To get ready for next year's revamped syllabus, around 600 Physical Education (PE) teachers became students themselves in a two-day workshop.
Called the Enhancing My School's PE Curriculum workshop, these teachers were taught how to plan their lessons to meet the challenges of the new syllabus, which makes it compulsory for all secondary school students to take part in at least three friendly matches with schoolmates.
That means students need to be able to pick up the fundamentals of a chosen sport within a 10-week school term, said Victoria Junior College PE head Tan Yew Hwee, who took part in the workshop in August.
"At the end of the 10 weeks, I have to make sure they can play, for example, a three-on-three basketball game. We can't teach everything, so we just teach the necessary skills to play a small basketball game," he told The Straits Times.
To help PE teachers understand what students need to learn, the workshop went beyond lectures.
As one group of participants played games, such as basketball, another group observed the different skills that were used during the exercise - noting the critical ones which students will need to be taught.
To make sure that these skills are picked up progressively, PE lessons will require more structured learning outcomes.
"For example, in a ball game, what do you do when you have the ball? How do you get away from the defender, and how do you receive the ball?" said Mr Teng Tse Sheng, programme manager at the Physical Education and Sports Teacher Academy (Pesta), which conducts the workshops.
Several schools such as Yuying Secondary are taking this one step further by ensuring they have teachers who focus solely on PE lessons. Typically, PE teachers spend a third of their time on other subjects.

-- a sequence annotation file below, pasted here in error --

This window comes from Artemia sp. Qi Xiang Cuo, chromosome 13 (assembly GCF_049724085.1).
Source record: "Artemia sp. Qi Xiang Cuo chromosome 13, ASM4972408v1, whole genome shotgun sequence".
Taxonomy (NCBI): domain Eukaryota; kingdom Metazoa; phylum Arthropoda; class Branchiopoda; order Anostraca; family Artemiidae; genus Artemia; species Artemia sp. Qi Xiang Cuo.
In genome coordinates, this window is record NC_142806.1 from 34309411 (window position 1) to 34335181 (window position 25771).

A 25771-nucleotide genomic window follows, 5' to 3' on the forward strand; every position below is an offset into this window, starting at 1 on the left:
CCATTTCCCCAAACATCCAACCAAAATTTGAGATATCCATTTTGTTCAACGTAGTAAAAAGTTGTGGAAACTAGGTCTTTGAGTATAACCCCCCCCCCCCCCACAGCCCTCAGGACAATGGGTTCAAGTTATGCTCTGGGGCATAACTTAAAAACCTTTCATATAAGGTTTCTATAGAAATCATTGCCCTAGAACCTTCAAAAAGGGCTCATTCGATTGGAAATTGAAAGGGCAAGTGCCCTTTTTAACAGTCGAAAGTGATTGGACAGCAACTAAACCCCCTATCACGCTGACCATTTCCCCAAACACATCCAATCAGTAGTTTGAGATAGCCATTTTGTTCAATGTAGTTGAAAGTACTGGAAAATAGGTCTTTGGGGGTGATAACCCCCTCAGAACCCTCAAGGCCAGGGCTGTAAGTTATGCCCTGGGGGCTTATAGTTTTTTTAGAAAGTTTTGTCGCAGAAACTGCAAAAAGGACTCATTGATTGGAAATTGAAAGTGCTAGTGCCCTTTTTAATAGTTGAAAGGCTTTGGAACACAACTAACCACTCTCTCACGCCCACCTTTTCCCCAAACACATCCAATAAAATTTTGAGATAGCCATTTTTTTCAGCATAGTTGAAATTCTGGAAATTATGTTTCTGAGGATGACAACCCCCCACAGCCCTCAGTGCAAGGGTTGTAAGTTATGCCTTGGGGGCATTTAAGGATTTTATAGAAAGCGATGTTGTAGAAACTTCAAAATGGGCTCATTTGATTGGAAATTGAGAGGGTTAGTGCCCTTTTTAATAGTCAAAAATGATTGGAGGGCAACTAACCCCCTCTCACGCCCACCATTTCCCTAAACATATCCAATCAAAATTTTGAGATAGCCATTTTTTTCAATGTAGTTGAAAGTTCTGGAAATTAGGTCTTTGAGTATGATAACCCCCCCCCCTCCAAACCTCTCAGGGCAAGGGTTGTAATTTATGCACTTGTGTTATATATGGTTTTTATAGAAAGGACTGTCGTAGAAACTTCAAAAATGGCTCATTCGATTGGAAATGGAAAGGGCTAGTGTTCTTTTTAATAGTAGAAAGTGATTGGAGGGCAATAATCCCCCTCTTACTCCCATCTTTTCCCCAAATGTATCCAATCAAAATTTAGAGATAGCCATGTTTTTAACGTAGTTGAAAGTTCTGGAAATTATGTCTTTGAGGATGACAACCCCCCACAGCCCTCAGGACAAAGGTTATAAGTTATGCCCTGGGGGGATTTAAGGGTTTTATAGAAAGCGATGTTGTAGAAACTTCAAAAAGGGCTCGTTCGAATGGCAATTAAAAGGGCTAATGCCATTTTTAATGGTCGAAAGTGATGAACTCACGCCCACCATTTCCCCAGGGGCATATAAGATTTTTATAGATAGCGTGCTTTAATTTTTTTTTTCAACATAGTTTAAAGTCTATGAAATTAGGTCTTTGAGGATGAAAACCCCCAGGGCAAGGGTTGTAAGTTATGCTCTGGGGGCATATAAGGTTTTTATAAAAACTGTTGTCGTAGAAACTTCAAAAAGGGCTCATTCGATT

"For a school to teach its students how to play a game in a term, which has about 16 hours of PE lessons, I thought it called for some structural change," said Yuying's PE department head Lawrence Lim.
Specialised PE teachers, he explained, will be able to focus better on lesson planning to make sure the objectives of the new syllabus are being met.
Announced in July by Education Minister Heng Swee Keat, the new curriculum will be introduced at the lower primary and secondary levels from next year. It will be implemented at all levels, including junior colleges, by 2016.
The current syllabus, which was set up in 2006, does not make it compulsory for secondary students to participate in recreational competitions.
The planning workshop, compulsory for all senior PE teachers and PE department heads, trained its final batch in October. But Pesta has other workshops in the pipeline, including one which helps PE teachers evaluate their own lessons. Another workshop plans to familiarise teachers with the new PE grading system which will start from 2016.
Instead of A to C scores, report cards will provide a qualitative description of how a student does on six fronts, such as participation levels, and the values they show during PE time.
Pesta master teacher Hanif Abdul Rahman believes the new syllabus and grading system "have a lot of promise. They give a more holistic picture of a student's development in PE lessons".